Post-Incarceration Syndrome: ‘You Bring Stuff With You Out of Prison’
Mataka Askari lives in Columbia and works as a certified peer specialist for Burrell Behavioral Health, but before that – he spent 23 and a half years in prison.
He spoke about post-incarceration syndrome, a form of PTSD specific to those who have been in prison, and some of the ways it impacts his life every day.
Missouri Health Talks gathers Missourians’ stories of access to healthcare in their own words. You can view more conversations at missourihealthtalks.org.
Mataka Askari: At first, I thought it was a dream. So, it was surreal because, so, I was 23 when I went to prison, and I was 47 when I came home, so the world had absolutely changed to me. It had absolutely changed.
I was excited to get out. I had a plan. However, I was nervous. Right? I came to Columbia. I'm from St. Louis. So, I came to an area where I did not have any biological family, but I had a great support system, and so, I'm sure that that's been difficult too, because like, you know, you bring stuff with you out of prison.
Because after 23 and a half years in prison, your mind is molded around a prison lifestyle and environment. So, you have to always stay on guard because violence can erupt at any second, any second, right? And so, you have to always be vigilant, right? You have to always make sure that in the areas that you cannot see things, you may have your back to the wall.
So, it's kind of like a social schizophrenia.
And so, when you live in an environment like that, where you have a suppression of lifestyle choices, where you have to constantly be hyper vigilant, right? When you come out here, right? You don't leave that mindset in prison. You bring it with you.
And so, when I came out and I saw stuff, right? I started to realize that I had been impacted by things. I knew something was wrong, but the turning point for me to identify that was when I went to see the Kevin Hart and Tiffany Haddish movie, Night School.
We were up in the movie theater, right? It was the end of the summer. It was still kind of – very warm outside because I had gotten out in August. So, this was like early September, and so, as we're in the movie theater watching the movie, everybody enjoying the movie and laughing – except me.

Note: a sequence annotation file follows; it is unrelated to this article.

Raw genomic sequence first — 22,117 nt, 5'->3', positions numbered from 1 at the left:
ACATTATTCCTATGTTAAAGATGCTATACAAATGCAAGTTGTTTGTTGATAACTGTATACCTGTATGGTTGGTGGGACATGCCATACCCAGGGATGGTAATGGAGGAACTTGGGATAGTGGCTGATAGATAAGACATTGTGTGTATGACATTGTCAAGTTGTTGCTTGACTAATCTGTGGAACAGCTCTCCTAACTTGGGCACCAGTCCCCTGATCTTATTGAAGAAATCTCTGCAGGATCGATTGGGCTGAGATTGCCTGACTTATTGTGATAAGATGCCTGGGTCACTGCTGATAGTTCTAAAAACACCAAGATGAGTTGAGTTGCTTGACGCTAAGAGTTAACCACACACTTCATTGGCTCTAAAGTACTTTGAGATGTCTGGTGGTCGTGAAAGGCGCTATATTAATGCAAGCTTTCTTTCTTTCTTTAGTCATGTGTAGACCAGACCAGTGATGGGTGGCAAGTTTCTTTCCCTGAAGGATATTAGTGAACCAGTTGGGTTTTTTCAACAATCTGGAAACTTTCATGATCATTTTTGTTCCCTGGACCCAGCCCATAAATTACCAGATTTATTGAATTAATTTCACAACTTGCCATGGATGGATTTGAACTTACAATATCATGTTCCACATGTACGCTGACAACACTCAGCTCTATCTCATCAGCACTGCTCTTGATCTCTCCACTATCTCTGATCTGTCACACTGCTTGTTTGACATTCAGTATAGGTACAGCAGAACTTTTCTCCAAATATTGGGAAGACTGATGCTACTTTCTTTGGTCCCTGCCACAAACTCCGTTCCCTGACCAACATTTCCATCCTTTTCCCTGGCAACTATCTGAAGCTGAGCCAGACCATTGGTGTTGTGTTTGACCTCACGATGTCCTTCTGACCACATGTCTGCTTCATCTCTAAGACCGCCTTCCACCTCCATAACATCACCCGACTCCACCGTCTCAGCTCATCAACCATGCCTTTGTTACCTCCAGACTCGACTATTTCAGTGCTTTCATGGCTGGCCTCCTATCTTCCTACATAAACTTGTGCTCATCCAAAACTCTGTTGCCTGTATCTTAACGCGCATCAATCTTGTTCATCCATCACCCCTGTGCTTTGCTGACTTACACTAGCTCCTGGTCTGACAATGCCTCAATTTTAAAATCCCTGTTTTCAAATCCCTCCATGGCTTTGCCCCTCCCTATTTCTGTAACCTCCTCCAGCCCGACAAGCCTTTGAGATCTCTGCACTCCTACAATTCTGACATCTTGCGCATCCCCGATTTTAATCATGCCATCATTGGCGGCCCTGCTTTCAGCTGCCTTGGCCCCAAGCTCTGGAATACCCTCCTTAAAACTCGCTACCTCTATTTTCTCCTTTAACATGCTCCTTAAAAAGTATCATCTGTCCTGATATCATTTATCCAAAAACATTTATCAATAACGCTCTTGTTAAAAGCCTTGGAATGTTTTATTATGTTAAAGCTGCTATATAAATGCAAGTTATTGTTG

So, I'm looking around and I'm seeing people in hoodies and the first thing I'm thinking is, it's about to be a theater shoot. This is this hypervigilance, right? This is this hypervigilance and this paranoia, and it never dawned on me – “people are wearing hoodies in here because it's cold.”
I didn't think about that. My mind operates in a manner where everything is a potential danger, and that's how I seen things right? And I still see things like that to a degree, and so, I'm still driven by that.
So, let me just be clear – black men from St. Louis don't say they have no mental health issues. We don't deal with that stuff.
“Mental health, man? You better be strong and push through that stuff.”
Ain't no such thing as mental health. You man up, you dig down inside, and you push through that because to admit that you have a mental health issue is seen as a weakness and nobody wants to be seen [with] weakness because weakness means vulnerability. Vulnerability means that somebody preys on you.
And so, like it took a lot for me to admit that these things that I was looking at, were applicable to me and that I had this form of PTSD called post-incarceration syndrome. Man, and I started studying it, and I start reaching out and talking to some of my guys and it’s a bunch of us that got it – a bunch of us.